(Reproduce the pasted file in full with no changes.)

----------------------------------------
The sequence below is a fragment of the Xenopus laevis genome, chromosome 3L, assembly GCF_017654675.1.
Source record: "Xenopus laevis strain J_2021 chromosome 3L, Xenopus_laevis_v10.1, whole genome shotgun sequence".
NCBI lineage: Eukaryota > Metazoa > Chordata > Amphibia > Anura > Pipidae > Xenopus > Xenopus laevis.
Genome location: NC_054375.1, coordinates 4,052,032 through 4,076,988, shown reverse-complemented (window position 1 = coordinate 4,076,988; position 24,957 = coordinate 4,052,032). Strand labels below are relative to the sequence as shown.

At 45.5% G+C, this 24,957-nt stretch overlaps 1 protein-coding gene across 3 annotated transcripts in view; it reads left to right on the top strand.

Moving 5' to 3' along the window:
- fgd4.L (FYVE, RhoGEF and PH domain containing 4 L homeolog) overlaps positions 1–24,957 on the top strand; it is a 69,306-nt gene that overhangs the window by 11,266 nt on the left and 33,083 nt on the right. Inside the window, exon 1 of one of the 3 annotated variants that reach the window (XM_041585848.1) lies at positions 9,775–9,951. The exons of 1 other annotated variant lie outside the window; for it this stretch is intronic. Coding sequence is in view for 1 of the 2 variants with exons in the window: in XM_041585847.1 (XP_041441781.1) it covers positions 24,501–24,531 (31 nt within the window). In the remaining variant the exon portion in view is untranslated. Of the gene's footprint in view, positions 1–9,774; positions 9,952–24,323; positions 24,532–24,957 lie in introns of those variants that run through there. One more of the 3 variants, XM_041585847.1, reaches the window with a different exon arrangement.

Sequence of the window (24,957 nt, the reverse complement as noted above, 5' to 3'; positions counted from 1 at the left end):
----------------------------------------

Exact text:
The sequence below is a fragment of the Xenopus laevis genome, chromosome 3L, assembly GCF_017654675.1.
Source record: "Xenopus laevis strain J_2021 chromosome 3L, Xenopus_laevis_v10.1, whole genome shotgun sequence".
NCBI lineage: Eukaryota > Metazoa > Chordata > Amphibia > Anura > Pipidae > Xenopus > Xenopus laevis.
Genome location: NC_054375.1, coordinates 4,052,032 through 4,076,988, shown reverse-complemented (window position 1 = coordinate 4,076,988; position 24,957 = coordinate 4,052,032). Strand labels below are relative to the sequence as shown.

At 45.5% G+C, this 24,957-nt stretch overlaps 1 protein-coding gene across 3 annotated transcripts in view; it reads left to right on the top strand.

Moving 5' to 3' along the window:
- fgd4.L (FYVE, RhoGEF and PH domain containing 4 L homeolog) overlaps positions 1–24,957 on the top strand; it is a 69,306-nt gene that overhangs the window by 11,266 nt on the left and 33,083 nt on the right. Inside the window, exon 1 of one of the 3 annotated variants that reach the window (XM_041585848.1) lies at positions 9,775–9,951. The exons of 1 other annotated variant lie outside the window; for it this stretch is intronic. Coding sequence is in view for 1 of the 2 variants with exons in the window: in XM_041585847.1 (XP_041441781.1) it covers positions 24,501–24,531 (31 nt within the window). In the remaining variant the exon portion in view is untranslated. Of the gene's footprint in view, positions 1–9,774; positions 9,952–24,323; positions 24,532–24,957 lie in introns of those variants that run through there. One more of the 3 variants, XM_041585847.1, reaches the window with a different exon arrangement.

Sequence of the window (24,957 nt, the reverse complement as noted above, 5' to 3'; positions counted from 1 at the left end):